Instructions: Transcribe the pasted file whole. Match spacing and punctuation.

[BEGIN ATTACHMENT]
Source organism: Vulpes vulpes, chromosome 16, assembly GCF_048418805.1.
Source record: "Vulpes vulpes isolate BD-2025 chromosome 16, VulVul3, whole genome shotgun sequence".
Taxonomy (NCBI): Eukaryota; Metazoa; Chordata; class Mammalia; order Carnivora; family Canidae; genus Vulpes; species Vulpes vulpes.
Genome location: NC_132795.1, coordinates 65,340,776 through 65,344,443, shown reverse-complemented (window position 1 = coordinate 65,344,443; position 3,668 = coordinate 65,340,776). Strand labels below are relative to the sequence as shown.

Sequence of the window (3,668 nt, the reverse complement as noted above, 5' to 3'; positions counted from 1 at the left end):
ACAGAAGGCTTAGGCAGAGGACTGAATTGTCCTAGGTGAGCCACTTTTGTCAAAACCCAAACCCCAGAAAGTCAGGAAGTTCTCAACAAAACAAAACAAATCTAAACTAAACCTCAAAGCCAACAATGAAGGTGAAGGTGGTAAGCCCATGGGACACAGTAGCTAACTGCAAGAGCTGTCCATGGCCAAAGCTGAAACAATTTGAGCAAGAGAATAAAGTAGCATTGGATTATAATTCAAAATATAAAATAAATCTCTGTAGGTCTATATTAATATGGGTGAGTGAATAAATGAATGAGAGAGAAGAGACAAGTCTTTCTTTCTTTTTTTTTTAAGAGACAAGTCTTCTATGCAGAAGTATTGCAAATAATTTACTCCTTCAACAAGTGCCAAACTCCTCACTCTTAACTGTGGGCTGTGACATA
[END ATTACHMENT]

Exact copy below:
Source organism: Vulpes vulpes, chromosome 16, assembly GCF_048418805.1.
Source record: "Vulpes vulpes isolate BD-2025 chromosome 16, VulVul3, whole genome shotgun sequence".
Taxonomy (NCBI): Eukaryota; Metazoa; Chordata; class Mammalia; order Carnivora; family Canidae; genus Vulpes; species Vulpes vulpes.
Genome location: NC_132795.1, coordinates 65,340,776 through 65,344,443, shown reverse-complemented (window position 1 = coordinate 65,344,443; position 3,668 = coordinate 65,340,776). Strand labels below are relative to the sequence as shown.

Sequence of the window (3,668 nt, the reverse complement as noted above, 5' to 3'; positions counted from 1 at the left end):
ACAGAAGGCTTAGGCAGAGGACTGAATTGTCCTAGGTGAGCCACTTTTGTCAAAACCCAAACCCCAGAAAGTCAGGAAGTTCTCAACAAAACAAAACAAATCTAAACTAAACCTCAAAGCCAACAATGAAGGTGAAGGTGGTAAGCCCATGGGACACAGTAGCTAACTGCAAGAGCTGTCCATGGCCAAAGCTGAAACAATTTGAGCAAGAGAATAAAGTAGCATTGGATTATAATTCAAAATATAAAATAAATCTCTGTAGGTCTATATTAATATGGGTGAGTGAATAAATGAATGAGAGAGAAGAGACAAGTCTTTCTTTCTTTTTTTTTTAAGAGACAAGTCTTCTATGCAGAAGTATTGCAAATAATTTACTCCTTCAACAAGTGCCAAACTCCTCACTCTTAACTGTGGGCTGTGACATA